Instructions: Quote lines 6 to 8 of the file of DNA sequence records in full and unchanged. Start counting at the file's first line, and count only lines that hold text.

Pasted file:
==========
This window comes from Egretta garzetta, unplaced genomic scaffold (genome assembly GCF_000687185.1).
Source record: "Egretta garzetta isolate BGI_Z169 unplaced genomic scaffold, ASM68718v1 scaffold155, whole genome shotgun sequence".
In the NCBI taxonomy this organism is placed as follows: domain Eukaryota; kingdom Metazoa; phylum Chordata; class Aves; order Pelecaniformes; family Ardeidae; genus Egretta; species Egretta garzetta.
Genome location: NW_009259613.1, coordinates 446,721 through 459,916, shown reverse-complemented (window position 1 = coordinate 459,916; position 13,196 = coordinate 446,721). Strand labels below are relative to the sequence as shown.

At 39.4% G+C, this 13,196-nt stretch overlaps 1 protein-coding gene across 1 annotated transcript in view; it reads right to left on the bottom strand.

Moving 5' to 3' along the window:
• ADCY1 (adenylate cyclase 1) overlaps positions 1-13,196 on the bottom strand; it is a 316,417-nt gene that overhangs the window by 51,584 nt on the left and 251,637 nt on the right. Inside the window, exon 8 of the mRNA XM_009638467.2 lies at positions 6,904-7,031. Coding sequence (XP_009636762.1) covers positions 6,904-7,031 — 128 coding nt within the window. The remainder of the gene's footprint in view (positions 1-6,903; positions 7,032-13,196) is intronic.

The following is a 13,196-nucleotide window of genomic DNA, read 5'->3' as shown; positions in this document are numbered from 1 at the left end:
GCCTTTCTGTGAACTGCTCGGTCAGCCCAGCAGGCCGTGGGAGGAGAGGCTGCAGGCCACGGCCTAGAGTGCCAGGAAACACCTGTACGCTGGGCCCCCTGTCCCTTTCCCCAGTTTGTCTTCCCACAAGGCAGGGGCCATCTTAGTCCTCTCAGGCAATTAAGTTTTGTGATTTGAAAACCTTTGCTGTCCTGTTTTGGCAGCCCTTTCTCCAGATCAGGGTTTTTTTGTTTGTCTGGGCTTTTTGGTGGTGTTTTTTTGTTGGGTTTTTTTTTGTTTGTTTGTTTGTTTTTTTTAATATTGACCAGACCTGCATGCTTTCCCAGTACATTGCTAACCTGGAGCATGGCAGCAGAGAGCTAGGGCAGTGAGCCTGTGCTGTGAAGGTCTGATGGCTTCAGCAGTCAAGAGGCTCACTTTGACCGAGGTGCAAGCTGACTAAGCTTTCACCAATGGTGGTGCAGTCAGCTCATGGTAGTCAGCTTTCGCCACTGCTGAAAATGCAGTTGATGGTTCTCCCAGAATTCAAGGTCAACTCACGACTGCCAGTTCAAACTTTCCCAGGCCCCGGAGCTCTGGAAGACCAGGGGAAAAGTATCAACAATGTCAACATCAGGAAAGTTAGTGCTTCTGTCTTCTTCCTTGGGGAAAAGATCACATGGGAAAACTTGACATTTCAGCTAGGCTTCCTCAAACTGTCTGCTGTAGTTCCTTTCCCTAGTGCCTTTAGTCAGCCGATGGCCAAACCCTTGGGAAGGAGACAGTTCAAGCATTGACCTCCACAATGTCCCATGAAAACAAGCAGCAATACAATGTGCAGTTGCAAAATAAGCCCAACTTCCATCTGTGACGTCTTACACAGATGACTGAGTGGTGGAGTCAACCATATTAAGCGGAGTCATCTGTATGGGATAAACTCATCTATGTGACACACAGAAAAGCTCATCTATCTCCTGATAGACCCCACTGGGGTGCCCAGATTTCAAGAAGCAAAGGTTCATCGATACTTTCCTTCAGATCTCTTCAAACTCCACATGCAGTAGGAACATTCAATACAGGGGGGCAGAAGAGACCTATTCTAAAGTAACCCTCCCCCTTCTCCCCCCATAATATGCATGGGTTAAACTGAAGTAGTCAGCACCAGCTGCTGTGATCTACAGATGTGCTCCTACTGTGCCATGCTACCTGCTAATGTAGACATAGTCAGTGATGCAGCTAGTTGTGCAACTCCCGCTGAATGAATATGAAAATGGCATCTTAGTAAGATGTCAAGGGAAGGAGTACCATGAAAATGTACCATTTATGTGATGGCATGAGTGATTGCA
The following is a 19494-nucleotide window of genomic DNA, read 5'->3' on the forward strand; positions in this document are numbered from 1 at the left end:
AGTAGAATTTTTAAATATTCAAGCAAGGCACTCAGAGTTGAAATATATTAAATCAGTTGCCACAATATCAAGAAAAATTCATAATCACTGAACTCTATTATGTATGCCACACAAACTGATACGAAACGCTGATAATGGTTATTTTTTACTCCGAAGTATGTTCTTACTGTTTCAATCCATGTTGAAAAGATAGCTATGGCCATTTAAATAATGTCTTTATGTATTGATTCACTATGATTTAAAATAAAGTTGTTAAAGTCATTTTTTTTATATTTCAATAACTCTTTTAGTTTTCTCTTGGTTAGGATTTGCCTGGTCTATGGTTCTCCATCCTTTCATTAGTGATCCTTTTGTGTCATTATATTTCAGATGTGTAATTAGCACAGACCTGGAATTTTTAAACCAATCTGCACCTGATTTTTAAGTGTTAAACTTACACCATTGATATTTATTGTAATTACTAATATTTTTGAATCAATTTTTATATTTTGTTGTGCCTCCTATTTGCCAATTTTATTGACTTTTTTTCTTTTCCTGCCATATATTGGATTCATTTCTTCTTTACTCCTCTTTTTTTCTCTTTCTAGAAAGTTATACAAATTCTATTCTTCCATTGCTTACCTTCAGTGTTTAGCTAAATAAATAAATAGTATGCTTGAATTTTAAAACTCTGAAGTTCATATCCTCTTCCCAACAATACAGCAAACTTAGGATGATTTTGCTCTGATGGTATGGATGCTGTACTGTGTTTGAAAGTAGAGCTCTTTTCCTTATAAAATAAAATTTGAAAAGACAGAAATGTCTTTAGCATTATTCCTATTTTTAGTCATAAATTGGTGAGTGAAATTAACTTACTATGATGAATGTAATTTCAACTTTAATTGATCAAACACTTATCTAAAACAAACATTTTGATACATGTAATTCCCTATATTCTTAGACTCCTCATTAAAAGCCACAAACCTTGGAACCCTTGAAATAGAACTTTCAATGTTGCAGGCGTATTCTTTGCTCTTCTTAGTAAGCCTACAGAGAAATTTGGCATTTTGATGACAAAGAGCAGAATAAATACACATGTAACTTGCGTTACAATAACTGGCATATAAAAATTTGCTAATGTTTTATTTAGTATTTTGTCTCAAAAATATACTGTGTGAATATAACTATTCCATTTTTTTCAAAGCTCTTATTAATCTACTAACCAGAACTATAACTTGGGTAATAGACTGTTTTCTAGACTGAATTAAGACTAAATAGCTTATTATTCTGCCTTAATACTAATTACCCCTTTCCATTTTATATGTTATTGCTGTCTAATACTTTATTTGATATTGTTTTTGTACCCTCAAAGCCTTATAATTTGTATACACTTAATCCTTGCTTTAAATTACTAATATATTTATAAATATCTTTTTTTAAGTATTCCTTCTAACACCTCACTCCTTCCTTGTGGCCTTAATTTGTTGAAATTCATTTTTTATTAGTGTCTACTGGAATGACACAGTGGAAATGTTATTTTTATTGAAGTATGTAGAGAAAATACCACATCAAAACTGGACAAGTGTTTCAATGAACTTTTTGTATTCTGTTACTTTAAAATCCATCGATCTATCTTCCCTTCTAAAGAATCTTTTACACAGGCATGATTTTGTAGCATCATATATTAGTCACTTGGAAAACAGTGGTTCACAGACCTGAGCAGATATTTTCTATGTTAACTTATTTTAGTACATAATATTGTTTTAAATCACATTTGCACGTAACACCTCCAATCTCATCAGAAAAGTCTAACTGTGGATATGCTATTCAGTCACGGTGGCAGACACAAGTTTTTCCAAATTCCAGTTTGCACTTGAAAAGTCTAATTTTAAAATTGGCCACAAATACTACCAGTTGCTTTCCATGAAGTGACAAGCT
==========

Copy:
Moving 5' to 3' along the window:
• ADCY1 (adenylate cyclase 1) overlaps positions 1-13,196 on the bottom strand; it is a 316,417-nt gene that overhangs the window by 51,584 nt on the left and 251,637 nt on the right. Inside the window, exon 8 of the mRNA XM_009638467.2 lies at positions 6,904-7,031. Coding sequence (XP_009636762.1) covers positions 6,904-7,031 — 128 coding nt within the window. The remainder of the gene's footprint in view (positions 1-6,903; positions 7,032-13,196) is intronic.

The following is a 13,196-nucleotide window of genomic DNA, read 5'->3' as shown; positions in this document are numbered from 1 at the left end: